Overall, this plan sounds good, let's see how it proceeds. The pessimist in me believes that a lot of it will end up not happening as the City cries poor, turns to the state who also refuses to fund this and the problems go unresolved. A few potential issues I see:
Hiring front-line social workers who can connect with street thugs on dangerous street corners where drugs are peddled.
I worry this will get said social workers shot. (This, though, came from the article rather than being a specific point mentioned by the panel, so maybe the reporter read something into it.)
Start a public relations campaign titled "A Campaign of Hope for the City of Wilmington"
Why does it seem like every government program nowadays ends up with a public relations campaign? Are billboard executives tied into government somehow? It seems like half the billboards around now are for government anti-smoking or gambling programs.
There are very good points, though.
Improve economic development opportunities for business and residents across the city
As many people have said, the best welfare program is a job. Job not only help people feed themselves and pay other bills, they teach them responsibility and give them a sense of accomplishment. It also gives a sense of belonging and pride as a jobholder can say "That's something I did, made better, etc." Someplace they make a difference.
Coordinate the faith-based community programs
I like the fact they understand that faith is necessary to stop the violence and restore a sense of community. My concern is that coordination might lead to homogenization, but hopefully they'll avoid that.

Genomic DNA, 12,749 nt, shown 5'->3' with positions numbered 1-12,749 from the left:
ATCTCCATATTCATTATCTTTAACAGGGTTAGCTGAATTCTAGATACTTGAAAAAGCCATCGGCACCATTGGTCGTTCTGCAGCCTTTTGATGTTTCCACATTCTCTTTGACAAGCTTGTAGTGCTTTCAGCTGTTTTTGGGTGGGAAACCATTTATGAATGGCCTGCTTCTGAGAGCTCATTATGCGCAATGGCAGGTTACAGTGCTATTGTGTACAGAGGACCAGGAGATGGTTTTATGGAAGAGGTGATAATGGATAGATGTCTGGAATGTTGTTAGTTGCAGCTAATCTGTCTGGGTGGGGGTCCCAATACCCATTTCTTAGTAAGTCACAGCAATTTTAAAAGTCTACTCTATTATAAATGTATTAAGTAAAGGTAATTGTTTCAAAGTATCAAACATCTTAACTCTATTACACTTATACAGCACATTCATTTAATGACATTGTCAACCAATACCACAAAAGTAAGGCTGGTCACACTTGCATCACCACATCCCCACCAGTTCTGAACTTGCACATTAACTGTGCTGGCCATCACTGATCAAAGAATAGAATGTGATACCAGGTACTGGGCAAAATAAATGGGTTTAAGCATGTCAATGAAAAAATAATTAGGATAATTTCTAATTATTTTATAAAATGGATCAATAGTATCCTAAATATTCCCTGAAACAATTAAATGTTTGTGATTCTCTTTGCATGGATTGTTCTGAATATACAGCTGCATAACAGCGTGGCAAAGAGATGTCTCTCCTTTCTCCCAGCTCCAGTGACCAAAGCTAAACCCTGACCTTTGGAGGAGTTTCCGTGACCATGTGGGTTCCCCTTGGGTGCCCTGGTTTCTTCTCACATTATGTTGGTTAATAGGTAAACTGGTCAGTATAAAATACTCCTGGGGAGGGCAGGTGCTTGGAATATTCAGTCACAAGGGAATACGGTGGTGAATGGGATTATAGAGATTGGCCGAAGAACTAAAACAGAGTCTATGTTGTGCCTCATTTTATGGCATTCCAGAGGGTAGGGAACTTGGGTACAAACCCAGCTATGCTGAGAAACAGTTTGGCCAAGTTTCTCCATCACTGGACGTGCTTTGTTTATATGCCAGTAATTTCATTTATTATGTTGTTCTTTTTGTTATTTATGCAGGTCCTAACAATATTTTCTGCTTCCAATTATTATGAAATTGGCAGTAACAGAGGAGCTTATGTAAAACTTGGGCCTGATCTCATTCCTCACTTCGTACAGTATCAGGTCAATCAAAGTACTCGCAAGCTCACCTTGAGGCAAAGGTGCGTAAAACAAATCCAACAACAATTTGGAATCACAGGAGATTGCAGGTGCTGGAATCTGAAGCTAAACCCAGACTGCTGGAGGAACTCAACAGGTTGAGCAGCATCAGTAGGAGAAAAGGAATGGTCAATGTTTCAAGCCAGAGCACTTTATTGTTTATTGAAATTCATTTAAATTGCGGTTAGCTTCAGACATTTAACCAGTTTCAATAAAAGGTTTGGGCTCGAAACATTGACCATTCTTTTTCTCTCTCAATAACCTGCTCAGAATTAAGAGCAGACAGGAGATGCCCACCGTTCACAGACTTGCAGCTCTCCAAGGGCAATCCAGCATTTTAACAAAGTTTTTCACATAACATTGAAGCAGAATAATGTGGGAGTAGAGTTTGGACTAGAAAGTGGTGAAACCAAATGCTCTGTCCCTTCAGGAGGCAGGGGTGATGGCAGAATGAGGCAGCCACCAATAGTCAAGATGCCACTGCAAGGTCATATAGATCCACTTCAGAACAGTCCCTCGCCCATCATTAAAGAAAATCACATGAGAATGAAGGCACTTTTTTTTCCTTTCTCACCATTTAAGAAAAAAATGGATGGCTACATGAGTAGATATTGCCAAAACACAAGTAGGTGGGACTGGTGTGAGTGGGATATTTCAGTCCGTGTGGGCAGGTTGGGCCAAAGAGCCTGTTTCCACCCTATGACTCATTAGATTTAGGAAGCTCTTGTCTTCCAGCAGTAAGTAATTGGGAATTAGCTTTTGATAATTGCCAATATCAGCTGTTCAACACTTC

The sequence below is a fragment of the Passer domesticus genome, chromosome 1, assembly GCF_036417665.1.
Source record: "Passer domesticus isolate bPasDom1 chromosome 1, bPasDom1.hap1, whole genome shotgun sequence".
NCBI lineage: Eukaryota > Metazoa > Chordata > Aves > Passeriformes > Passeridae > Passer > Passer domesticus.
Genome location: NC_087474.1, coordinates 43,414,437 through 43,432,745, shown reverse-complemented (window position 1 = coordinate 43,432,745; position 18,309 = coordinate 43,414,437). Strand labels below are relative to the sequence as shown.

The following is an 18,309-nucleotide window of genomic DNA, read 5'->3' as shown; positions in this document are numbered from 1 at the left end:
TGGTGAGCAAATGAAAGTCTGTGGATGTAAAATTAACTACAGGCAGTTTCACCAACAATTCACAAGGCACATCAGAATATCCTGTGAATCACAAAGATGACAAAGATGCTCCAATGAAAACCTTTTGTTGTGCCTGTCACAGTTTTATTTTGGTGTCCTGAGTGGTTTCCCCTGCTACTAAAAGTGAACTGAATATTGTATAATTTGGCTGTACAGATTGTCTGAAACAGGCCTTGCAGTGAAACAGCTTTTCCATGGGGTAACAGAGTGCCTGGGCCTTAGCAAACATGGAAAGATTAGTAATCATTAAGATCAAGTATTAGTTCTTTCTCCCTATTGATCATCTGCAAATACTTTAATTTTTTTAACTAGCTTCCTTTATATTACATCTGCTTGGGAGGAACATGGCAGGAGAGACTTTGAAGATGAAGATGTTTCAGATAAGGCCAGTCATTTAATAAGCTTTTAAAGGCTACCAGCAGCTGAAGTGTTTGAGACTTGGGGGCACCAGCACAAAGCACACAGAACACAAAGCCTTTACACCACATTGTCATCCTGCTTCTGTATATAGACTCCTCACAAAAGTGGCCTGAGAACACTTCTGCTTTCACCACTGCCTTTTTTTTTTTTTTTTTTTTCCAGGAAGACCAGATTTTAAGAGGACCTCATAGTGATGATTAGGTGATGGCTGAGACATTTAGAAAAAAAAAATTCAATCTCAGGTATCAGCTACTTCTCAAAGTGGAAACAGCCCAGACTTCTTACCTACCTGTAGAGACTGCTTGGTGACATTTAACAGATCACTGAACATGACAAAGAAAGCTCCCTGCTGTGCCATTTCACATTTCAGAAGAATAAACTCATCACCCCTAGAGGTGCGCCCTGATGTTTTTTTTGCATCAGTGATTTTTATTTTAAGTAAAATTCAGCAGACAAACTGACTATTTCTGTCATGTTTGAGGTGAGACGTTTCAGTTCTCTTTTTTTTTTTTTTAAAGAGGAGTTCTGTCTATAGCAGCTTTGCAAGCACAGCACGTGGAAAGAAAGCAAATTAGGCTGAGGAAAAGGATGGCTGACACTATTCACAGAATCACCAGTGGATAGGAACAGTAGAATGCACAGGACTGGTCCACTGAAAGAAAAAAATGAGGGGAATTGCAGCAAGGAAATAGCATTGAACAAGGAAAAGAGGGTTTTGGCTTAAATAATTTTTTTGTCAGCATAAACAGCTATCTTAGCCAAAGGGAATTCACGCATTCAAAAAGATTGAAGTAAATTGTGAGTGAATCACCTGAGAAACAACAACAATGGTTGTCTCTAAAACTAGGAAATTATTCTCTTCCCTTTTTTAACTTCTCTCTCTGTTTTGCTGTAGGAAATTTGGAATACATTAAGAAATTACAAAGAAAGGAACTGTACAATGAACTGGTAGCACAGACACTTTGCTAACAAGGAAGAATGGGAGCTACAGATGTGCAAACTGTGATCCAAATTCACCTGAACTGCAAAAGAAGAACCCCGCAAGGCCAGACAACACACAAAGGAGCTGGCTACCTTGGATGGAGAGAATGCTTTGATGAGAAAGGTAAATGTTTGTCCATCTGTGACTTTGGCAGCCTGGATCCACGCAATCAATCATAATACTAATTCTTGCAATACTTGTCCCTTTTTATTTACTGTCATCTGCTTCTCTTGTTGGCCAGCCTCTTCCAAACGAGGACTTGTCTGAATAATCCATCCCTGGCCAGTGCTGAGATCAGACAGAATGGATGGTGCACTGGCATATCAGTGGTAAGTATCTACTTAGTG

You can read the full report or a 22-page executive summary (which seems to the bulk of the report copy-and-pasted, rather than an actual summary) at the Commiision's website
. One word of advice to the designers of the site, though: Zipping PDFs is largely useless. PDFs are already compressed. You saved about 1% on the size of the reports, 5% on the Social, Economic and Criminal data. Just put the unzipped reports up.
This project has potential; let's hope that potential is realized, unlike so many other government programs.
One final note:
"Stop the stupidity," [Wilmington Mayor James] Baker screamed at the crowd. "It's drugs; it's guns. It's lack of knowledge and opportunity. ... It's not white folks' problem. They didn't cause all of this!"
Baker at his best. No matter what crimes whites are indeed guilty of, by and large, they're not responsible for the drugs and violence in Wilmington and especially the worst parts of Wilmington. Baker's never afraid to say exactly what he feels, and you gotta love that.